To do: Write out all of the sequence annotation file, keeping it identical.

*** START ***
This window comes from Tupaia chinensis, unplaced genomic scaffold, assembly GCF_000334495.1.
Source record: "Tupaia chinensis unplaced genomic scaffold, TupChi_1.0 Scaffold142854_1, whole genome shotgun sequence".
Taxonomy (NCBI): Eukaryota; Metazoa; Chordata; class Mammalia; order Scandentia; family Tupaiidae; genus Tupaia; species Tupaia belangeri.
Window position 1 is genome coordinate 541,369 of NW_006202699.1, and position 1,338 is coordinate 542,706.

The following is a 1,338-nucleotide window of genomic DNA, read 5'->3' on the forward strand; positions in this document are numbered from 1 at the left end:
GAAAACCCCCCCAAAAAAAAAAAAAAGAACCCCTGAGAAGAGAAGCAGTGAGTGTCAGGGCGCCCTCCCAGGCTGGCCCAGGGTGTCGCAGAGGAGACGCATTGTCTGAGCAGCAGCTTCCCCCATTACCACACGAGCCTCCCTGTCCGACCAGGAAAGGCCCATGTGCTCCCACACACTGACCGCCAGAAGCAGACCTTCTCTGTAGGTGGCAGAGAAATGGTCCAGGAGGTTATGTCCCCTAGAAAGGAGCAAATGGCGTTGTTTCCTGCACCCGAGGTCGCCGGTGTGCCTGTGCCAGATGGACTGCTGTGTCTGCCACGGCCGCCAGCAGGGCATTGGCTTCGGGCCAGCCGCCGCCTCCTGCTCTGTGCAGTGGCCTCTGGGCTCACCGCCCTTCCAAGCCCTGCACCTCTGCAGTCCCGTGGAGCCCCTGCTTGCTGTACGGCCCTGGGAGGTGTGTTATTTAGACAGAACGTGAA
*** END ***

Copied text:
This window comes from Tupaia chinensis, unplaced genomic scaffold, assembly GCF_000334495.1.
Source record: "Tupaia chinensis unplaced genomic scaffold, TupChi_1.0 Scaffold142854_1, whole genome shotgun sequence".
Taxonomy (NCBI): Eukaryota; Metazoa; Chordata; class Mammalia; order Scandentia; family Tupaiidae; genus Tupaia; species Tupaia belangeri.
Window position 1 is genome coordinate 541,369 of NW_006202699.1, and position 1,338 is coordinate 542,706.

The following is a 1,338-nucleotide window of genomic DNA, read 5'->3' on the forward strand; positions in this document are numbered from 1 at the left end:
GAAAACCCCCCCAAAAAAAAAAAAAAGAACCCCTGAGAAGAGAAGCAGTGAGTGTCAGGGCGCCCTCCCAGGCTGGCCCAGGGTGTCGCAGAGGAGACGCATTGTCTGAGCAGCAGCTTCCCCCATTACCACACGAGCCTCCCTGTCCGACCAGGAAAGGCCCATGTGCTCCCACACACTGACCGCCAGAAGCAGACCTTCTCTGTAGGTGGCAGAGAAATGGTCCAGGAGGTTATGTCCCCTAGAAAGGAGCAAATGGCGTTGTTTCCTGCACCCGAGGTCGCCGGTGTGCCTGTGCCAGATGGACTGCTGTGTCTGCCACGGCCGCCAGCAGGGCATTGGCTTCGGGCCAGCCGCCGCCTCCTGCTCTGTGCAGTGGCCTCTGGGCTCACCGCCCTTCCAAGCCCTGCACCTCTGCAGTCCCGTGGAGCCCCTGCTTGCTGTACGGCCCTGGGAGGTGTGTTATTTAGACAGAACGTGAA